“So, what actually subjugates Muslim women? It’s not Islam or hijab, but instead racism and Islamophobia.” So says Dalia Mogahed.
Dalia Mogahed ought to be ashamed of herself. And every Muslim woman in the world should stand up and denounce her.
And what is USA Today doing? They should stop shilling for this grotesque propaganda and open their pages up to the defenders of freedom and real scholars of Islam.
The sharia, which mandates that women cover their hair, is the only brutal, murdering ideology that gets such overt support. What other ideology that oppresses, persecutes, and subjugates gets such sanction? Whereas the crime is not condemned, just those pointing out the crime. Kill the messenger. Literally.
American Muslim women don’t need saving from Islam? Really? There are Muslim girls in the West and in the world who don’t want to wear hijab, and they are beaten, tortured and killed. Rifqa Bary, Amina Said, Sarah Said, Jessica Mokdad, Noor Almaleki, Aqsa Parvez can tell you about that — except with the exception of Rifqa Bary, those girls were honor murdered for their desire to live free.
That’s the real story here: USA Today should be writing about the oppression of women in Islam. But the oppression of women in Islam means absolutely nothing to the enemedia. Their job one is to protect Islam at all costs.
“American Muslim women don’t need you to save them from Islam. They need your respect,” by Dalia Mogahed, USA Today, August 10, 2018:
…As an American woman who is visibly Muslim, I can personally attest to the wide prevalence of this perception, especially on the part of other women. Even among many liberals, the unquestioned assumption seems to be that I am deserving of their pity before their respect. A well-meaning woman approached me recently in a public bathroom to inform me that I was now “in America” (what?) and that I didn’t have to wear that thing on my head here.
A more creative microaggression came from a white woman sitting next to me at a coffee shop. Seemingly out of nowhere, she declared to an adolescent girl, who I presumed was her daughter, that she would never be subjugated to any religion that tells women they are inferior and have to wear the veil. The girl looked mortified. I hope the girl will also never be subjugated to being totally embarrassed in a public place again so her mom can feel superior to a Muslim woman she knows nothing about.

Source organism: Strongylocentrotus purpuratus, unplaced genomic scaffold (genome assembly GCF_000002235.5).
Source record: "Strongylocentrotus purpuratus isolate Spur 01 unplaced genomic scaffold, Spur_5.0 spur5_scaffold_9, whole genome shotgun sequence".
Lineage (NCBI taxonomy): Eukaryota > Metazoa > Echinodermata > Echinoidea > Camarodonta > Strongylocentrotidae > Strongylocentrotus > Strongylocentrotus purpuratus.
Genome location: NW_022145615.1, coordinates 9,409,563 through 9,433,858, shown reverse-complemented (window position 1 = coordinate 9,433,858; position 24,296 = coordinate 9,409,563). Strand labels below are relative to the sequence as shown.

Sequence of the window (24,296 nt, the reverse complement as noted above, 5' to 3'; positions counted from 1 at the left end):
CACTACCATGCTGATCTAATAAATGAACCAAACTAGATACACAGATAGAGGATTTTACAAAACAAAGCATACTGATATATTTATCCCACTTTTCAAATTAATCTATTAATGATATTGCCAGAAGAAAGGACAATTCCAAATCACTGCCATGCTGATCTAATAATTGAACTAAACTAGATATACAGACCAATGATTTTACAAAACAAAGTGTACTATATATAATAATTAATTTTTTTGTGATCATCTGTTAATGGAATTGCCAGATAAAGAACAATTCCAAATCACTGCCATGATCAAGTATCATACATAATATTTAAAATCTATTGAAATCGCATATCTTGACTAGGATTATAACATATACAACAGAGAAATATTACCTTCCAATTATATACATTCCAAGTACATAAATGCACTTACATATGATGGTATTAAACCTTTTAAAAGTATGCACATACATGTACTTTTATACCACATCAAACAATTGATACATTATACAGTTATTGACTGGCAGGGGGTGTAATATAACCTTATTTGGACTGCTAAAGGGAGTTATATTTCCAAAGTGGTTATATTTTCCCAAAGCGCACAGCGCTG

Had she taken the time to ask, rather assume to know me, she might have come to learn that I head research at a D.C. think tank, I’m an engineer by training, I went to a business school (where I was one of 20 women in a class of 150) and that I was appointed as an adviser to an American president. Also, I find great meaning and joy in my faith and choose to practice hijab as an act of religious devotion — plus, I find it empowering.
My choices may not be her choices, which doesn’t threaten me at all. If she really cares about freedom for women, listening rather than demeaning women who don’t look like her would be a great start to real progress.
Now I don’t mean to imply that Muslim women don’t face any gender-based challenges. Roughly half of Muslim American women say they’ve also experienced gender discrimination in the past year. But that’s no different from Christian, Jewish and non-affiliated American women. Where Muslim Americans are unique is that three-quarters say they have experienced racial discrimination in the past year, and 69 percent report encountering religious discrimination during that time, as well.
So, what actually subjugates Muslim women? It’s not Islam or hijab, but instead racism and Islamophobia — assaults justified in part by a supposed desire to save them. Frustratingly, our study found that liberals, who tend to be overall friendlier to marginalized groups, are nearly as guilty of this type of patronizing prejudice as others.
Muslim women in America don’t need saving
I am here to say that we are not in need of “saving.” According to a study by The Institute for Social Policy and Understanding, for which I direct research, Muslim American women are among the most educated faith group in the country, and outpace their male counterparts in higher education. The majority polled also see Islam as a source of pride and happiness. The more than 40 percent of American women of the Islamic faith who say they wear hijab tell researchers they do so either as an act of piety (54 percent), to be identified as a Muslim (21 percent) or for modesty (12 percent). Only 1 percent said they wear hijab because a family member requires it.
Rather than pity, Muslim American women need respect even when their choices don’t conform to the dominant culture’s idea of what liberation is supposed to look like….
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